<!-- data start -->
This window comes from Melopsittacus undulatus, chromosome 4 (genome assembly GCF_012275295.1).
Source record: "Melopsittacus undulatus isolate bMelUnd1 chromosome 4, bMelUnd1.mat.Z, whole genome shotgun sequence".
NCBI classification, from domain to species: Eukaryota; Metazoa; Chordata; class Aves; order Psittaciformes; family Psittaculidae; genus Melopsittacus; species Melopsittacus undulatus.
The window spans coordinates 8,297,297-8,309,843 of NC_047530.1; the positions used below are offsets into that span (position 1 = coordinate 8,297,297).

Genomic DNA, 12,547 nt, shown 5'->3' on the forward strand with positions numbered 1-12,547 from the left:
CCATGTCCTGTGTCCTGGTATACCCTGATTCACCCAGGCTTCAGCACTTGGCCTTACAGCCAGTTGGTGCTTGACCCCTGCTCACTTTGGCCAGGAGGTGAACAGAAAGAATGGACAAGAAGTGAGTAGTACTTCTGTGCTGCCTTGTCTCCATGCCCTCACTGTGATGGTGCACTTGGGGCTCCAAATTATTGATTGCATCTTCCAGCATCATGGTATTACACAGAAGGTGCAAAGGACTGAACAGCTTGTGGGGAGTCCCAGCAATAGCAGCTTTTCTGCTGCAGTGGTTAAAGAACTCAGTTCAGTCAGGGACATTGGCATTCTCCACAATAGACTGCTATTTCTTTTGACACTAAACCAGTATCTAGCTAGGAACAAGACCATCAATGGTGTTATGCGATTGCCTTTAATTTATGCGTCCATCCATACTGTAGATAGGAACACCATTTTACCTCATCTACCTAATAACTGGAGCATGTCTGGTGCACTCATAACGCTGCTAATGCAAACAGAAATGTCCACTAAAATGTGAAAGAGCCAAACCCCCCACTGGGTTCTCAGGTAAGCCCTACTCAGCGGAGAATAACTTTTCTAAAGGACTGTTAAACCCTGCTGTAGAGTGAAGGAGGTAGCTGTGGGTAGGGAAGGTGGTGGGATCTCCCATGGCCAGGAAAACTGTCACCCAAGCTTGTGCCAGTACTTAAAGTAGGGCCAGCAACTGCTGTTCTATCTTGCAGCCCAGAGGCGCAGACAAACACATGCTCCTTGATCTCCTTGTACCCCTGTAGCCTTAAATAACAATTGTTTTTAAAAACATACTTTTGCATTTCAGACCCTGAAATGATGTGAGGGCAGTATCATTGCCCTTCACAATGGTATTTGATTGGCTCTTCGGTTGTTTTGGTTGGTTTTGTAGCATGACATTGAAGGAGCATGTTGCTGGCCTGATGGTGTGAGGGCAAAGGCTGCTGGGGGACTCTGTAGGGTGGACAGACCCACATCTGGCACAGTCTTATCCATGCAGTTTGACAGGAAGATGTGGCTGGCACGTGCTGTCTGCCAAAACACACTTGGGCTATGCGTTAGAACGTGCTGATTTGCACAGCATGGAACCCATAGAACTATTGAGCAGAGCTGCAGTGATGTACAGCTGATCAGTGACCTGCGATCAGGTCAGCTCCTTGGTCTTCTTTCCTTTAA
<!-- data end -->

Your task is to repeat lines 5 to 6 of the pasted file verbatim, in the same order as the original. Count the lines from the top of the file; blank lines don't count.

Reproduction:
Genomic DNA, 12,547 nt, shown 5'->3' on the forward strand with positions numbered 1-12,547 from the left:
CCATGTCCTGTGTCCTGGTATACCCTGATTCACCCAGGCTTCAGCACTTGGCCTTACAGCCAGTTGGTGCTTGACCCCTGCTCACTTTGGCCAGGAGGTGAACAGAAAGAATGGACAAGAAGTGAGTAGTACTTCTGTGCTGCCTTGTCTCCATGCCCTCACTGTGATGGTGCACTTGGGGCTCCAAATTATTGATTGCATCTTCCAGCATCATGGTATTACACAGAAGGTGCAAAGGACTGAACAGCTTGTGGGGAGTCCCAGCAATAGCAGCTTTTCTGCTGCAGTGGTTAAAGAACTCAGTTCAGTCAGGGACATTGGCATTCTCCACAATAGACTGCTATTTCTTTTGACACTAAACCAGTATCTAGCTAGGAACAAGACCATCAATGGTGTTATGCGATTGCCTTTAATTTATGCGTCCATCCATACTGTAGATAGGAACACCATTTTACCTCATCTACCTAATAACTGGAGCATGTCTGGTGCACTCATAACGCTGCTAATGCAAACAGAAATGTCCACTAAAATGTGAAAGAGCCAAACCCCCCACTGGGTTCTCAGGTAAGCCCTACTCAGCGGAGAATAACTTTTCTAAAGGACTGTTAAACCCTGCTGTAGAGTGAAGGAGGTAGCTGTGGGTAGGGAAGGTGGTGGGATCTCCCATGGCCAGGAAAACTGTCACCCAAGCTTGTGCCAGTACTTAAAGTAGGGCCAGCAACTGCTGTTCTATCTTGCAGCCCAGAGGCGCAGACAAACACATGCTCCTTGATCTCCTTGTACCCCTGTAGCCTTAAATAACAATTGTTTTTAAAAACATACTTTTGCATTTCAGACCCTGAAATGATGTGAGGGCAGTATCATTGCCCTTCACAATGGTATTTGATTGGCTCTTCGGTTGTTTTGGTTGGTTTTGTAGCATGACATTGAAGGAGCATGTTGCTGGCCTGATGGTGTGAGGGCAAAGGCTGCTGGGGGACTCTGTAGGGTGGACAGACCCACATCTGGCACAGTCTTATCCATGCAGTTTGACAGGAAGATGTGGCTGGCACGTGCTGTCTGCCAAAACACACTTGGGCTATGCGTTAGAACGTGCTGATTTGCACAGCATGGAACCCATAGAACTATTGAGCAGAGCTGCAGTGATGTACAGCTGATCAGTGACCTGCGATCAGGTCAGCTCCTTGGTCTTCTTTCCTTTAA